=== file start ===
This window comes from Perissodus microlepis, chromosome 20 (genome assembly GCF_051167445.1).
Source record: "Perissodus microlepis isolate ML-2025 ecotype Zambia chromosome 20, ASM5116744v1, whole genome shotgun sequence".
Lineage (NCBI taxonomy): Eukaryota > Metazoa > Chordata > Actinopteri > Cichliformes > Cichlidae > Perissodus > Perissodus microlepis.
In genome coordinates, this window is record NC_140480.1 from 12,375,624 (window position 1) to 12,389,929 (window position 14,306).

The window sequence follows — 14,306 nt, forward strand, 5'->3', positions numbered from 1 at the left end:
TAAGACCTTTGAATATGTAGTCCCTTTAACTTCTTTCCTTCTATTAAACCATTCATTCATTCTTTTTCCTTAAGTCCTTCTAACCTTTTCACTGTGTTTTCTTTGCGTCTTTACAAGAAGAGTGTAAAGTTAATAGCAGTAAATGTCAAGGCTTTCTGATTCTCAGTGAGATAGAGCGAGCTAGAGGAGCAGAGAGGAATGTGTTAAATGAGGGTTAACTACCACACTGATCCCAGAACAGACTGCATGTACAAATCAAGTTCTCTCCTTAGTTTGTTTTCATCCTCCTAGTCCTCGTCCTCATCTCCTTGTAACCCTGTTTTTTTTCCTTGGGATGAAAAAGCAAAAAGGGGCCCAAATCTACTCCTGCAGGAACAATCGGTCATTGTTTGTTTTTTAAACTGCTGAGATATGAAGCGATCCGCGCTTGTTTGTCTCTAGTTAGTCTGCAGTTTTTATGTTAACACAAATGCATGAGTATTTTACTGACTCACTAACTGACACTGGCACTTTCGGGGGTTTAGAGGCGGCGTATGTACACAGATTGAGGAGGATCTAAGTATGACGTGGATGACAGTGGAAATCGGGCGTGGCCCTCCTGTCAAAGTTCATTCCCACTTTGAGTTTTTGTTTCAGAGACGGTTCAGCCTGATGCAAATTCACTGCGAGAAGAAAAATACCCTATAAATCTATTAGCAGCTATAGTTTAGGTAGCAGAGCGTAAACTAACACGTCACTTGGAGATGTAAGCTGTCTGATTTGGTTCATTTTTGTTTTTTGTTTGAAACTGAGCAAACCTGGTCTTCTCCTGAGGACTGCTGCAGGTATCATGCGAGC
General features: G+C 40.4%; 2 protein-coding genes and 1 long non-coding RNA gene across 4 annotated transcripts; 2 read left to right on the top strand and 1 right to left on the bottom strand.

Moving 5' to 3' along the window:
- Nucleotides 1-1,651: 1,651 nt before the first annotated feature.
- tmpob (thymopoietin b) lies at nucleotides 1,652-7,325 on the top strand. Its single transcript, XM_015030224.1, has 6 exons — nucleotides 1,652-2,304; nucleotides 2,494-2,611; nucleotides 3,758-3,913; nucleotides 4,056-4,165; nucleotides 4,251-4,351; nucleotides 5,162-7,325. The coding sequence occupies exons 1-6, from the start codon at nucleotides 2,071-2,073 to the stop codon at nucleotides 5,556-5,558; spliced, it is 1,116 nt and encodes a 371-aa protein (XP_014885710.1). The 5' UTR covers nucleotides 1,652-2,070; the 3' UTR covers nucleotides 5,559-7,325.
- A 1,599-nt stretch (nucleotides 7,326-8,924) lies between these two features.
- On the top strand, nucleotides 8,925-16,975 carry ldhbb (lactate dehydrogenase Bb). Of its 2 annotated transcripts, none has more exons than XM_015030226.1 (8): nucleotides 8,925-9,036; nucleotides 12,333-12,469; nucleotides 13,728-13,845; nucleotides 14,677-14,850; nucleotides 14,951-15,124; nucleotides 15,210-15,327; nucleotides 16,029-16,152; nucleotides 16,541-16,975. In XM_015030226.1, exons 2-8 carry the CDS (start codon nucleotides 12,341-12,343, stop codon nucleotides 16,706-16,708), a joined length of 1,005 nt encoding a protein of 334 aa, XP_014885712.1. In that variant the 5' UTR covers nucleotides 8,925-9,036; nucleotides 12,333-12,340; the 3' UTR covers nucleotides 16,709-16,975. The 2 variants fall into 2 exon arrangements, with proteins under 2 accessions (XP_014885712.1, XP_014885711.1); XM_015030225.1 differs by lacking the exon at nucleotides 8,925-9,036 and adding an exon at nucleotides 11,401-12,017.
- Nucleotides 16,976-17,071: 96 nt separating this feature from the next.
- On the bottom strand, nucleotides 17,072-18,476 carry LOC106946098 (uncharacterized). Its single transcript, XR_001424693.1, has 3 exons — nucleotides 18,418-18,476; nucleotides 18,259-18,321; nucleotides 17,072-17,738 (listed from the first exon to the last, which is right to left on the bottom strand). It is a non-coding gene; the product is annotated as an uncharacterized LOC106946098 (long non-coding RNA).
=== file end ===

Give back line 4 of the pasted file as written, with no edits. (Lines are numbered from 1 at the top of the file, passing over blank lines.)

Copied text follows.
In genome coordinates, this window is record NC_140480.1 from 12,375,624 (window position 1) to 12,389,929 (window position 14,306).